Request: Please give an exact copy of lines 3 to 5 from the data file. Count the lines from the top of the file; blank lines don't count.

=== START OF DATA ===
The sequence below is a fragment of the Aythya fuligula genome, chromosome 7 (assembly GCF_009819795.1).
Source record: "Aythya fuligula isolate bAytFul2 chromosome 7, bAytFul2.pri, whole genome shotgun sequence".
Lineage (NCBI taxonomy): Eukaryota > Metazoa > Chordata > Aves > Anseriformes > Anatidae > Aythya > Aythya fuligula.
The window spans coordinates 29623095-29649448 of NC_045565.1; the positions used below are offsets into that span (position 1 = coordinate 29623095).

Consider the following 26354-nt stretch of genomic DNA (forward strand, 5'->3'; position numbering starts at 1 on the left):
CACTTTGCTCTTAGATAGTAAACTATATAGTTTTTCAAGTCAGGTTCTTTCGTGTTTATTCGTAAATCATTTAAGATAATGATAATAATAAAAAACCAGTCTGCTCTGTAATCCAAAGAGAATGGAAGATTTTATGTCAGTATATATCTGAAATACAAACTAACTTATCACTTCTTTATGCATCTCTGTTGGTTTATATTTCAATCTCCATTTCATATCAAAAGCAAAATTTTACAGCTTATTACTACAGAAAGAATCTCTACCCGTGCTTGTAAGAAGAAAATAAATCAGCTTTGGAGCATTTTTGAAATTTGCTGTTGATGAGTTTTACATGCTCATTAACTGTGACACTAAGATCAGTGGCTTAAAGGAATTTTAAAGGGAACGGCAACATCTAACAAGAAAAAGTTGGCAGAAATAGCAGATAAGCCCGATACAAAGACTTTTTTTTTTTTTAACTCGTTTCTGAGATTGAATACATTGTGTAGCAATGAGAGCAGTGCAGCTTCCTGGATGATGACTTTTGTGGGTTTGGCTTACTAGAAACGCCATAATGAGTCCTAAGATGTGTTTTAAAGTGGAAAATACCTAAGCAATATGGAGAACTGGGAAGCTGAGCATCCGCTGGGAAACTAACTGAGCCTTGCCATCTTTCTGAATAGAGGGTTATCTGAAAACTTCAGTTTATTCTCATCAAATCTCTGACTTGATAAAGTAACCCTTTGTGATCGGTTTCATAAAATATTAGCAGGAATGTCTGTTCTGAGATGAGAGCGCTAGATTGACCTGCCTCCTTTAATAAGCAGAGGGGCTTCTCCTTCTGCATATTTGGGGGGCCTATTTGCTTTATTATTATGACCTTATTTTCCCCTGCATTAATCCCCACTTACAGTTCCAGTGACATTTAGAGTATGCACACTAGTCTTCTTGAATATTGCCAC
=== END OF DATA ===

Lineage (NCBI taxonomy): Eukaryota > Metazoa > Chordata > Aves > Anseriformes > Anatidae > Aythya > Aythya fuligula.
The window spans coordinates 29623095-29649448 of NC_045565.1; the positions used below are offsets into that span (position 1 = coordinate 29623095).

Consider the following 26354-nt stretch of genomic DNA (forward strand, 5'->3'; position numbering starts at 1 on the left):